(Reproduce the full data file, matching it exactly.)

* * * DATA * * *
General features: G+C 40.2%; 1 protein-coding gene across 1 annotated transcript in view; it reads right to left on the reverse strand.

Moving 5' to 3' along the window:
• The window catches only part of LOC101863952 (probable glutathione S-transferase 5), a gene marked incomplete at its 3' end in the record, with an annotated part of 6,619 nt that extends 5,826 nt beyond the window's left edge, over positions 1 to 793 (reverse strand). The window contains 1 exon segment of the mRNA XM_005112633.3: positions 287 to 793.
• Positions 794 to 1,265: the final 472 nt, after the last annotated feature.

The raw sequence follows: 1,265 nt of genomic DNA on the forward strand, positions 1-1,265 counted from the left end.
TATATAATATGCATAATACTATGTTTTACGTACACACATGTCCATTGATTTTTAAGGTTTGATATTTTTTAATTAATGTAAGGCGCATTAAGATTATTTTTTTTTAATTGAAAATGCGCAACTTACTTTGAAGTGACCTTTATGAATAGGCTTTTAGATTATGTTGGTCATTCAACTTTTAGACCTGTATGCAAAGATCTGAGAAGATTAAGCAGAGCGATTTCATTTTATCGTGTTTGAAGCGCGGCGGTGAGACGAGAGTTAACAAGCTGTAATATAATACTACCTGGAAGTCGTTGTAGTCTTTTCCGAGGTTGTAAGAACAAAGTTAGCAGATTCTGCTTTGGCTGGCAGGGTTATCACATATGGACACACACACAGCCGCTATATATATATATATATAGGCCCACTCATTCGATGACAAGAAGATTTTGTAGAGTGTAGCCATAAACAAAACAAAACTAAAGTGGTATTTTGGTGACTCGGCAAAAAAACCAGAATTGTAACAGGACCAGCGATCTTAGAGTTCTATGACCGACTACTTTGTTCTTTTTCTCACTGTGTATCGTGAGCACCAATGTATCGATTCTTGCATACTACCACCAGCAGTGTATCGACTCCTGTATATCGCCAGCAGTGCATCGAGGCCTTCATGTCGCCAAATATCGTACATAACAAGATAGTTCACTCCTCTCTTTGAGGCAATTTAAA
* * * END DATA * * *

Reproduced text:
General features: G+C 40.2%; 1 protein-coding gene across 1 annotated transcript in view; it reads right to left on the reverse strand.

Moving 5' to 3' along the window:
• The window catches only part of LOC101863952 (probable glutathione S-transferase 5), a gene marked incomplete at its 3' end in the record, with an annotated part of 6,619 nt that extends 5,826 nt beyond the window's left edge, over positions 1 to 793 (reverse strand). The window contains 1 exon segment of the mRNA XM_005112633.3: positions 287 to 793.
• Positions 794 to 1,265: the final 472 nt, after the last annotated feature.

The raw sequence follows: 1,265 nt of genomic DNA on the forward strand, positions 1-1,265 counted from the left end.
TATATAATATGCATAATACTATGTTTTACGTACACACATGTCCATTGATTTTTAAGGTTTGATATTTTTTAATTAATGTAAGGCGCATTAAGATTATTTTTTTTTAATTGAAAATGCGCAACTTACTTTGAAGTGACCTTTATGAATAGGCTTTTAGATTATGTTGGTCATTCAACTTTTAGACCTGTATGCAAAGATCTGAGAAGATTAAGCAGAGCGATTTCATTTTATCGTGTTTGAAGCGCGGCGGTGAGACGAGAGTTAACAAGCTGTAATATAATACTACCTGGAAGTCGTTGTAGTCTTTTCCGAGGTTGTAAGAACAAAGTTAGCAGATTCTGCTTTGGCTGGCAGGGTTATCACATATGGACACACACACAGCCGCTATATATATATATATATAGGCCCACTCATTCGATGACAAGAAGATTTTGTAGAGTGTAGCCATAAACAAAACAAAACTAAAGTGGTATTTTGGTGACTCGGCAAAAAAACCAGAATTGTAACAGGACCAGCGATCTTAGAGTTCTATGACCGACTACTTTGTTCTTTTTCTCACTGTGTATCGTGAGCACCAATGTATCGATTCTTGCATACTACCACCAGCAGTGTATCGACTCCTGTATATCGCCAGCAGTGCATCGAGGCCTTCATGTCGCCAAATATCGTACATAACAAGATAGTTCACTCCTCTCTTTGAGGCAATTTAAA